Equitable versus legal title
refers to the actual enjoyment and use of a property, whereas a legal title implies actualownership. An example of such is a trust. In a trust, one person may own the legal title, such as the trustees. Anothermay own the equitable title such as the beneficiary.
Another example is a land contract (also known as a contract for deed) whereby a seller transfers equitable title to abuyer and promises to transfer legal title upon the buyer's full payment. Similarly, mortgage servicers that sell REO(foreclosures) in bulk transfer equitable title to their buyers with the promise of delivering a trailing deed uponreceipt of a foreclosure deed.
In countries with a sophisticated private property system, documents of title are commonly used for real estate,motor vehicles, and some types of intangible property. When such documents are used, they are often part of aregistration system whereby ownership of such property can be verified. In some cases, a title can also serve as apermanent legal record of condemnation of property, such as in the case of an automobile junk or salvage title. In thecase of real estate, the legal instrument used to transfer title is the deed. A famous rule is that a thief cannot conveygood title, so title searches are routine (or highly recommended) for purchases of many types of expensive property(especially real estate). In several counties and municipalities in the US a standard title search (generallyaccompanied by title insurance) is required under the law as a part of ownership transfer.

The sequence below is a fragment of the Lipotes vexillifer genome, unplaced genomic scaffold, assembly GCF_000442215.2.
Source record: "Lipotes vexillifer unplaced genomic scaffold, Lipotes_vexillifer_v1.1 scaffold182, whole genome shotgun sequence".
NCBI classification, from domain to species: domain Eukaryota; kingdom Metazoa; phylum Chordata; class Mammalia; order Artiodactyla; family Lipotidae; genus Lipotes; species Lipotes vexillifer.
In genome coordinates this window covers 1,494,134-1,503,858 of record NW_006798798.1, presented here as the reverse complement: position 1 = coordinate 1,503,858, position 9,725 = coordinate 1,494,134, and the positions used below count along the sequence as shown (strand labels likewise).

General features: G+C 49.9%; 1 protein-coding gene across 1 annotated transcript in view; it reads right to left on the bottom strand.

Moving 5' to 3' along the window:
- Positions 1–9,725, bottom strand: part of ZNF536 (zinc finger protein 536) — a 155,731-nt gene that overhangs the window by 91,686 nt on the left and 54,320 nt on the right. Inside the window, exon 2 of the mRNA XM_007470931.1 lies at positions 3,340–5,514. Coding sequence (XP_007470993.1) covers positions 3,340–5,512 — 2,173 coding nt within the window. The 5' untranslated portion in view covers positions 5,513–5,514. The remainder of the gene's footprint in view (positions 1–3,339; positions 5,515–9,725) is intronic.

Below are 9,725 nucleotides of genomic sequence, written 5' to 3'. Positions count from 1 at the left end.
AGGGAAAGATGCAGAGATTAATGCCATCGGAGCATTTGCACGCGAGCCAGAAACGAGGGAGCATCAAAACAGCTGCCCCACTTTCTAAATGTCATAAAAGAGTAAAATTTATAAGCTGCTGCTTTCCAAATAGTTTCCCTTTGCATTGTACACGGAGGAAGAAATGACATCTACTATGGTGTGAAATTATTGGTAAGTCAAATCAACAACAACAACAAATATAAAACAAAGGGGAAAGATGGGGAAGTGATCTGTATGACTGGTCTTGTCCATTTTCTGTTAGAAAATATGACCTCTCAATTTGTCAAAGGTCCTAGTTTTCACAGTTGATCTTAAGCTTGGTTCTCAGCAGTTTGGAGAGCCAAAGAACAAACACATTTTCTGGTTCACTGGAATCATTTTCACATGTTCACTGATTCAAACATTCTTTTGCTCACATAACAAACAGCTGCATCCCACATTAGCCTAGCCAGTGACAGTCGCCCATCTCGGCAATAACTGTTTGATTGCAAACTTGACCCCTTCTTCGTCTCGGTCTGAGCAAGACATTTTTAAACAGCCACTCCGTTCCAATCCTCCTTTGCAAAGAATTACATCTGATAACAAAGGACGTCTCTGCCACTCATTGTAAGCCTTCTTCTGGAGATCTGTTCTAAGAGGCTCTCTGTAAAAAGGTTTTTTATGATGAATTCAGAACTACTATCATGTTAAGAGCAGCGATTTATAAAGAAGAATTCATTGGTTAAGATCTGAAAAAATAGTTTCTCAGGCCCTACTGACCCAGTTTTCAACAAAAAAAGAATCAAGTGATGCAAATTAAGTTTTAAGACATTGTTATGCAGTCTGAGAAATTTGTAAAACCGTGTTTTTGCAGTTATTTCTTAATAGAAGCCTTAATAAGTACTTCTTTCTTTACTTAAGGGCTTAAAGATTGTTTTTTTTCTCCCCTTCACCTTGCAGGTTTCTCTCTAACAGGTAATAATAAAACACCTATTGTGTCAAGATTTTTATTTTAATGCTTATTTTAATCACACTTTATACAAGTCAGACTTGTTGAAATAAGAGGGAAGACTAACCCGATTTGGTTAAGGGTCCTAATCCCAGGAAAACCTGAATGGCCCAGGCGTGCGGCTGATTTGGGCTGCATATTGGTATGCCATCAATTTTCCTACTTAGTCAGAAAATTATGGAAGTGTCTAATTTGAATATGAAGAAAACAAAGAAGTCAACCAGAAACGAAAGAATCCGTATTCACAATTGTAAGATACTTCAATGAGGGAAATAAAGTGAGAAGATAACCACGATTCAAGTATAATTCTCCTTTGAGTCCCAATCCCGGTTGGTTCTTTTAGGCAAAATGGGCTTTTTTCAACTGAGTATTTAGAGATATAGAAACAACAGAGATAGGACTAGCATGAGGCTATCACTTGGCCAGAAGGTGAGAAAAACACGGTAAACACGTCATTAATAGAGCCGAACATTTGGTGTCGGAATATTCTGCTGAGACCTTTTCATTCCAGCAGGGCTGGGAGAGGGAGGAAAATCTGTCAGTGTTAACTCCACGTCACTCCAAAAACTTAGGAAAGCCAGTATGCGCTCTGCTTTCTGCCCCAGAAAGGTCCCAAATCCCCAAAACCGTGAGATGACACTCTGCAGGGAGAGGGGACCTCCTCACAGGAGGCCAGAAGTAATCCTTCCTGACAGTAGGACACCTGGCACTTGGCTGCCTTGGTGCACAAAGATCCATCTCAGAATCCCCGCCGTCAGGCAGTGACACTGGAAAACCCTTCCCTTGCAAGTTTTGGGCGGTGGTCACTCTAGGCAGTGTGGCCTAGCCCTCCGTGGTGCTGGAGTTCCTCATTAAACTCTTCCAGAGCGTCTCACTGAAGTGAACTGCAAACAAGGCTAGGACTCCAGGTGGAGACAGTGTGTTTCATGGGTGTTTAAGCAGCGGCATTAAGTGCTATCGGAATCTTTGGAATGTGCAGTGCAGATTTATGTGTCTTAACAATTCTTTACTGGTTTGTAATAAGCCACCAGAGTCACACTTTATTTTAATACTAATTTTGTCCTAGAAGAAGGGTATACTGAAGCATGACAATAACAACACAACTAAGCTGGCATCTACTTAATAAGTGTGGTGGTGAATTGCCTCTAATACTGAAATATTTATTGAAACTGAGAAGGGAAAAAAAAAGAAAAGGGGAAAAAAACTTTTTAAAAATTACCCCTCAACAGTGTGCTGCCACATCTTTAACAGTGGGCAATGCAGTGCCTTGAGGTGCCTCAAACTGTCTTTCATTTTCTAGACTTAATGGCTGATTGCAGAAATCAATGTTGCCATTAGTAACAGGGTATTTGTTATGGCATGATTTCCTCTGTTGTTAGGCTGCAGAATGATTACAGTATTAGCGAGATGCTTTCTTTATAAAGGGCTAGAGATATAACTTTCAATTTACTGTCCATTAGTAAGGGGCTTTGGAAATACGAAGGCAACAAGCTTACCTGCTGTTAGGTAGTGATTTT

is the best title in Fee simple available for the true owner. The person who is owner of real propertywith paramount title has the higher (or better, or "superior") right in an action to Quiet title. The concept is inherentlya relative one. Technically, paramount title is not always the best (or highest) title, since it is necessarily based onsome other person's title.
action is a lawsuit to settle competing claims or rights to real property, for example, missing heirs,tenants, reverters, remainders and lien holders all competing to get ownership to the house or land.
Each of theUnited States have different procedures for a
quiet title action
However, most personal property items do not have a formal document of title. For such items, possession is thesimplest indication of title, unless the circumstances give rise to suspicion about the possessor's ownership of theitem. Proof of legal acquisition, such as a bill of sale or purchase receipt, is contributory. Transfer of possession to agood faith purchaser will normally convey title if no document is required.
California prevented aliens (mainly Asians) from holding title to land until the law was declared unconstitutional in1952. Currently there are no restrictions on foreign ownership of land in the United States, although sales of realestate by non-resident aliens are subject to certain special taxation rules.
Prior to the establishment of the United States title to Indian lands in lands controlled by Britain in North Americawas governed by The Royal Proclamation of October 7, 1763. This proclamation by King George III reserved title inland to the Indians, subject to alienation only by the Crown. This continued to be the law of Canada following theAmerican Revolution.
In the United States Indian title is the subservient title held by Native Americans in the United States to the land theycustomarily claimed and occupied. It was first recognized in
Johnson v. M'Intosh
, 21 U.S. (8 Wheat) 543 (1823).It very early became accepted doctrine in this Court that although fee title to lands occupied by Indianswhen the colonists arrived became vested in the sovereign - first the discovering European nation and